A Former JCS Chairman's Change of Heart

Tuesday, January 02, 2007

A Former JCS Chairman's Change of Heart

A few weeks ago, the Bush administration announced long-term plans to significantly increase the size of the U.S. military. In this op-ed, John M. Shalikashvili, who was chairman of the Joint Chiefs of Staff under Clinton, reveals he has had a change of heart on a related issue.

Shalikashvili writes:
When I was chairman of [JCS], I supported the current policy because I believed that implementing a change in the rules at that time would have been too burdensome for our troops and commanders. I still believe that to have been true.

The concern among many in the military was that given the longstanding view that homosexuality was incompatible with service, letting people who were openly gay serve would lower morale, harm recruitment and undermine unit cohesion.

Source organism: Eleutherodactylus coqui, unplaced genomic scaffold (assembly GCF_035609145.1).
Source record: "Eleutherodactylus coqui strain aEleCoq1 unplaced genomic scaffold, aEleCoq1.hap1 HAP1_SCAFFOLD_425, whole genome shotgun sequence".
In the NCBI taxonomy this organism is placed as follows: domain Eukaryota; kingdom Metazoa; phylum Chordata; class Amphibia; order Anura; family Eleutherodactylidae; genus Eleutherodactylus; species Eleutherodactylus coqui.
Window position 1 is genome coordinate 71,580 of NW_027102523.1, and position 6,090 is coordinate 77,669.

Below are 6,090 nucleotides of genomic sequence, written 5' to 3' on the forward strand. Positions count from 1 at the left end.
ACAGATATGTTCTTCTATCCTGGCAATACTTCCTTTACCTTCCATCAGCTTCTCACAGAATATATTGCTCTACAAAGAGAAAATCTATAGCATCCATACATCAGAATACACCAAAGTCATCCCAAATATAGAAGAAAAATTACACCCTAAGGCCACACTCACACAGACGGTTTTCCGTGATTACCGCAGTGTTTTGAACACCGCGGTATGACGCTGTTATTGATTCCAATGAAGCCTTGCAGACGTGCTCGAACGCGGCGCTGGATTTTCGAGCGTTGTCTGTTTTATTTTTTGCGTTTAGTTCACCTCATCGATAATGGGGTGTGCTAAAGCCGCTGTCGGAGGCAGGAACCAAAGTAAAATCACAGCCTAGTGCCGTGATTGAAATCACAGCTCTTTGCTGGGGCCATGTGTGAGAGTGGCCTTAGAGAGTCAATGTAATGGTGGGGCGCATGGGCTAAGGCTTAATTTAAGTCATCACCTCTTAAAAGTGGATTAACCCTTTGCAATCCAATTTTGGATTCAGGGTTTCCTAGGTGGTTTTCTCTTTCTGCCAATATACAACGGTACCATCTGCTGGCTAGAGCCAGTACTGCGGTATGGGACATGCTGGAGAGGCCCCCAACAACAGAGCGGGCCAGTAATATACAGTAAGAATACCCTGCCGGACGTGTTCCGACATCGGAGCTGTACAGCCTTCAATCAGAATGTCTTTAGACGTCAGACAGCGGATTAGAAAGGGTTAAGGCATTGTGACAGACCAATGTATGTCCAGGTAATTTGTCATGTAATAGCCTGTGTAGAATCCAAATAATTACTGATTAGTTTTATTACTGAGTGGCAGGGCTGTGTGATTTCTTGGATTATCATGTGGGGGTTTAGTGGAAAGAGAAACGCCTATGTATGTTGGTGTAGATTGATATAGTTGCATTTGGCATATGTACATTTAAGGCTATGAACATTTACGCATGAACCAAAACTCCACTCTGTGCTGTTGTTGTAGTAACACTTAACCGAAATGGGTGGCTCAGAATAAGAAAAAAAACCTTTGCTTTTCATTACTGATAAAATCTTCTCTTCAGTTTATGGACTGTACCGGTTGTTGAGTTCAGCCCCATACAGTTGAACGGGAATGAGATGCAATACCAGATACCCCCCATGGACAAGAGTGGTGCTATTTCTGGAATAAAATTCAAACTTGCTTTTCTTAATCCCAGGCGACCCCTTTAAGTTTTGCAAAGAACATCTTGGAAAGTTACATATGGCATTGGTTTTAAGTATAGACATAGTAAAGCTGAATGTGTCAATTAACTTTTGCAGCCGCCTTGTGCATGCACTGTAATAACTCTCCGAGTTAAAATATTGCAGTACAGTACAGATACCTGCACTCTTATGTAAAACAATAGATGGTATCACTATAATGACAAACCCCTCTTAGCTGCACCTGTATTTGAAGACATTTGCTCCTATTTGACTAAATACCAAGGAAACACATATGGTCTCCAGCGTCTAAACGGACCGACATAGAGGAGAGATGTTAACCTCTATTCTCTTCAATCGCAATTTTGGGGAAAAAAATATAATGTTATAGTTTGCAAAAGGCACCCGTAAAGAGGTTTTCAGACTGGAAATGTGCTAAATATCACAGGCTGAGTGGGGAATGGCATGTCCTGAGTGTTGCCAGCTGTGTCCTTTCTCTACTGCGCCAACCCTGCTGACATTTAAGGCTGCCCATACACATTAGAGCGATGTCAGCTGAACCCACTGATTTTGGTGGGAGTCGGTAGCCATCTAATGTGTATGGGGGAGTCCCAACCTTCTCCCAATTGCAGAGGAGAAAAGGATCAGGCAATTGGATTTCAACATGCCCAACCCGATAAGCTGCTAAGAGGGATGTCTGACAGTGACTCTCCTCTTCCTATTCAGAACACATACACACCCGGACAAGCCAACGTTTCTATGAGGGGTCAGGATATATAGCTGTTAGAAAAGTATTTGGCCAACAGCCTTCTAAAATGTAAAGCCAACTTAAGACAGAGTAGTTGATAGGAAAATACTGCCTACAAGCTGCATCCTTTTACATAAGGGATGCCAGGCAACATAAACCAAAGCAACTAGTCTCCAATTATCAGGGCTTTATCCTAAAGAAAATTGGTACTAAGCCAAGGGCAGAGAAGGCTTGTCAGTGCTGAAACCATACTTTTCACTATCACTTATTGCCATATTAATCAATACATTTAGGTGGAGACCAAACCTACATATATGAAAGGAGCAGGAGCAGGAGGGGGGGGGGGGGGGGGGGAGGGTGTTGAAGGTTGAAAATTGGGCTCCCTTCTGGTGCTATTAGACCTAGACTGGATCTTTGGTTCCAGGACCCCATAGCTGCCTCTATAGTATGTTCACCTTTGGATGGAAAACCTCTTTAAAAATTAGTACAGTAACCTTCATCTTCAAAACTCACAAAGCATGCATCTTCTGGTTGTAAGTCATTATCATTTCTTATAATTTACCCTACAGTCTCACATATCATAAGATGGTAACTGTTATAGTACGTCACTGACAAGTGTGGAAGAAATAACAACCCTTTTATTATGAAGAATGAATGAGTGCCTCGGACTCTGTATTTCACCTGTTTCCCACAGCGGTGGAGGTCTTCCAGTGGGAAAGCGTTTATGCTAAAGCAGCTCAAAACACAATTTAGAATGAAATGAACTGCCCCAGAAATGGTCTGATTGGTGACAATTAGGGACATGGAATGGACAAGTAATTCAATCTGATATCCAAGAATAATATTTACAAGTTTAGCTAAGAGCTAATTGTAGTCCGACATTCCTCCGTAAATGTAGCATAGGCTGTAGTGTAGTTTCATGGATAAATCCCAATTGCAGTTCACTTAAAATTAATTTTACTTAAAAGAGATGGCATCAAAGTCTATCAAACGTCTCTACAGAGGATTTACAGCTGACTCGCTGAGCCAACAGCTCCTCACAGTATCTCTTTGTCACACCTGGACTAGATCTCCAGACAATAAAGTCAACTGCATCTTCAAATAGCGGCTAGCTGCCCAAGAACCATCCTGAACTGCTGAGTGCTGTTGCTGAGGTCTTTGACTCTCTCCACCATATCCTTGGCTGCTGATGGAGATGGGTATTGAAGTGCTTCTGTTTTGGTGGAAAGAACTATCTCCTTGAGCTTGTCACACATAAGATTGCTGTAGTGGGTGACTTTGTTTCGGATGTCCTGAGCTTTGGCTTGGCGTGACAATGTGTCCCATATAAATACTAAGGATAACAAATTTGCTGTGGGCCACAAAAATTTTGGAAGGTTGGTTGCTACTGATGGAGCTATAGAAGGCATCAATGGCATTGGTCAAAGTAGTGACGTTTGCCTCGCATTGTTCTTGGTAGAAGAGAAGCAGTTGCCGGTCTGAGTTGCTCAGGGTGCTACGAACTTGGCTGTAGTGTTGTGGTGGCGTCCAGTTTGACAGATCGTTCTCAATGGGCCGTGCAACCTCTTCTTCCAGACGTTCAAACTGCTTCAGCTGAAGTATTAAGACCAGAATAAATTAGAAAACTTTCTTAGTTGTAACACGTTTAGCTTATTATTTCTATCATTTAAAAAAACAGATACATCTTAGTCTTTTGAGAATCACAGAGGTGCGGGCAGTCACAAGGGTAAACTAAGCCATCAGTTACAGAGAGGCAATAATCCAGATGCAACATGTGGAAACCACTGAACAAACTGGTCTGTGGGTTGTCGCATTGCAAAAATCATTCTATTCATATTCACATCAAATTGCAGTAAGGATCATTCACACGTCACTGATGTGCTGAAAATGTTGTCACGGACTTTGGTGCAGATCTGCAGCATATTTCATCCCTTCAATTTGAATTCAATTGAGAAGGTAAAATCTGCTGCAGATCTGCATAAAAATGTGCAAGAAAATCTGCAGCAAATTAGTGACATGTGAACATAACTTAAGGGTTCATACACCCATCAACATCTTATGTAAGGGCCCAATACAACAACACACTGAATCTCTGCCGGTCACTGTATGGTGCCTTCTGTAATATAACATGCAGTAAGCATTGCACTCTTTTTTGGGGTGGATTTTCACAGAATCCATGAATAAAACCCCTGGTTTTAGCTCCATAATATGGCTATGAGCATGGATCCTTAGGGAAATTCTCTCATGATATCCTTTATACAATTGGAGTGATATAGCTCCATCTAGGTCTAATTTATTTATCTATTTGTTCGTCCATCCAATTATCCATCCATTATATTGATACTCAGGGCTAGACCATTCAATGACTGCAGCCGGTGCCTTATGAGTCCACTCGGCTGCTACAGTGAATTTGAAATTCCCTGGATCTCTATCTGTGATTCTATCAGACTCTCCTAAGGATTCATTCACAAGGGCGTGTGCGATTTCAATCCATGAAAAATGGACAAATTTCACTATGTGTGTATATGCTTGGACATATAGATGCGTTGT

... The compromise that came to be known as “don’t ask, don’t tell” was thus a useful speed bump that allowed temperatures to cool for a period of time while the culture continued to evolve.

The question before us now is whether enough time has gone by to give this policy serious reconsideration. Much evidence suggests that it has.

Last year I held a number of meetings with gay soldiers and marines, including some with combat experience in Iraq, and an openly gay senior sailor who was serving effectively as a member of a nuclear submarine crew. These conversations showed me just how much the military has changed, and that gays and lesbians can be accepted by their peers.

This perception is supported by a new Zogby poll of more than 500 service members returning from Afghanistan and Iraq, three quarters of whom said they were comfortable interacting with gay people. And 24 foreign nations, including Israel, Britain ... let gays serve openly, with none reporting morale or recruitment problems.

I now believe that if gay men and lesbians served openly in the United States military, they would not undermine the efficacy of the armed forces. Our military has been stretched thin by our deployments in the Middle East, and we must welcome the service of any American who is willing and able to do the job.
I don't agree with his "useful speed bump" analogy, but I'm glad to see his opinion has changed.

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